Have Faith: Body, mind, and spirit

Dr. Elliott Dacher will offer a weeklong fall retreat.

Ellliot Dascher in his home in 2016. —Sam Moore

More than 500 Vineyarders have gone through Dr. Elliott Dacher’s meditation training program at the Martha’s Vineyard Hospital, and he’s about to offer a completely new version of the eight-week sessions. This fall, Oct. 22 to 28, he’s offering a weeklong retreat that will follow a schedule of two hours of training in the morning and another two hours in the afternoon, with a break in between, along with some evening activities.

“Many summer visitors ask how they can do the program, but they can’t come for eight weeks,” Dr. Dacher said. “As a result of that, I developed a one-week program, so that people can come back to Martha’s Vineyard for a weeklong program.”

He says the Island is a place of healing. “This offers people who have come and touched the Island, this allows them to come back in a quiet time of year.”

Dr. Dacher will see people individually during the weeklong retreat, and will follow up the training with online group meetings every three weeks afterward.

He said that meditation, centering prayer, whatever the faith tradition calls it, has been around since recorded history. “The basic concept is the same,” Dr. Dacher said, “turning one’s attention inside rather than outside in a way that one becomes more familiar with one’s authentic self.”

What has happened over the past several years, he explained, is a deeper scientific understanding of the benefits of meditation. “We’ve begun to look at what happens to long-term meditators when we examine their mental activity with an MRI [magnetic resonance imaging] or extensive brain-wave testing; we begin to see that meditation can result not only in psychological change, but also can result in a change of the morphological structure in the brain,” Dr. Dacher explained.

He says that the brain can be trained by training the mind, and that meditation opens up one’s mind and diminishes inactivity.

“We’ve begun to see what our ancestors have known for a long time: There is a strong relationship between mind and body,” he said. “In modern times, we’ve been able to document that relationship. When we work with the mind and spirit, we are at the same time working with the body; they are seamlessly interwoven.”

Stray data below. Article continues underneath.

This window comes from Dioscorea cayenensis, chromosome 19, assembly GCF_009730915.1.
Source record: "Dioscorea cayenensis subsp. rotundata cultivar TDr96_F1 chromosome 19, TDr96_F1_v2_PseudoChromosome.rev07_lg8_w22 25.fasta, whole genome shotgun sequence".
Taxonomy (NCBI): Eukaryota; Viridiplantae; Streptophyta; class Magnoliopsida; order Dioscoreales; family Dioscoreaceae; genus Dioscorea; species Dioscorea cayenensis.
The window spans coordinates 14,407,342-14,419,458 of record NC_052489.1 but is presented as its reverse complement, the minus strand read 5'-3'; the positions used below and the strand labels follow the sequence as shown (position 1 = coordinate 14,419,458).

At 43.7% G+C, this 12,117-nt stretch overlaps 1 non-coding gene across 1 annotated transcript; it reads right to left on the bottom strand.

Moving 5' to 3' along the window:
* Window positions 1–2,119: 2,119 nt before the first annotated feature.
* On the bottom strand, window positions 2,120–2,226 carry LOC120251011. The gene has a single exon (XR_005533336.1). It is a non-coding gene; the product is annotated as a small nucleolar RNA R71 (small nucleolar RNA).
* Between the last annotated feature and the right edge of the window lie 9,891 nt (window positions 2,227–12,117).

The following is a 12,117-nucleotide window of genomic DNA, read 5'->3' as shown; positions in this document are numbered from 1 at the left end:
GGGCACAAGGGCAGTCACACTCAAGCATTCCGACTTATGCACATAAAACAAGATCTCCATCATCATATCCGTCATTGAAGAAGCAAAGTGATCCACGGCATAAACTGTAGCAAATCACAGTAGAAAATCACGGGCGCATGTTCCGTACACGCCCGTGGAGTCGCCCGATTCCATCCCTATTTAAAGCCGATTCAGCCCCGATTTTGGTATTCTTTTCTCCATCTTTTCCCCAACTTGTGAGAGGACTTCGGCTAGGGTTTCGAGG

Dr. Dacher said he has seen the connection time and time again as people come to his meditation training sessions. Some come with problems such as headaches, insomnia, pain, chronic disease, and others just want to learn how to meditate. The course helps people tap into their own resources. Dr. Dacher said as one learns to meditate and grow through the stages of meditation, they can look at the obstacles in their lives and better manage them. “That’s why people keep coming back and bringing their friends and families,” he said. “Meditation can lead to some really rapid changes, a quieting of life, slowing down of the mind, and serenity. These things can happen in a few weeks.

“We see these things very early, people with lifelong chronic pain, people with cancer, people who just want to grow a larger life,” he said. “All these people take something from it. That’s why we’ve had 500 people come through the program.”

Dr. Dacher said through meditation, he teaches people about the mind, answering questions such as, Where does the mental chatter come from, how do we access a quieter part of the mind that was really there before the chatter, and how do we exist in this part of the mind, without creating suffering and struggling? And when you affect one person, they become more in charge of their mind, and it affects the people around them. The weeklong retreat offers the opportunity for the extended community to come back to the Island for a week and participate.

For more information on the retreat and on Dr. Dacher’s programs, visit centerforhumanflourishing.org.



St. Andrew’s Episcopal Church community celebrates summer at the rector’s house with its annual parish lawn party on Thursday, August 3. They’ve also hosted Vacation Bible School all week, with Carrie Caldwell in charge.




Good Shepherd Roman Catholic parish offers a special First Saturday Mass on August 5 at the chapel at the parish center in Oak Bluffs. It’s in honor of the 100th anniversary of the Marian apparitions at Fatima. The sacrament of reconciliation is offered at 7 am, the rosary is at 7:30 am, and then Mass follows at 8 am.

The parish is also trying out a new lobster roll program. The rolls will be for sale following the 5:30 pm Saturday Mass at St. Elizabeth’s in Edgartown on August 5. Cost is $20 for a lobster roll, chips, and a water. If all goes well, they’ll do it again later in the month.

The parish has embarked on a capital campaign to raise $77,000 for a much-needed lift in St. Augustine’s Church in Vineyard Haven. St. Augustine hosts community suppers and the homeless ministry in the off-season, as well as the wrapping portion of the Red Stocking Fund endeavor at Christmas in its lower level. A lift would make the building truly accessible to everyone. To find out more information about how to support adding the lift to the church building, call the parish at 508-693-0342.




The Federated Church in Edgartown hosts a repeat performance of “For All the Saints,” a musical/spoken show that covers Island and church history from 1642 to 1945. The production commemorates the church’s 375th anniversary, and takes place on Monday, August 7, at 7 pm at the meetinghouse at 45 S. Summer Street. Everyone is welcome to come.


Send news from your faith community to connie@mvtimes.com.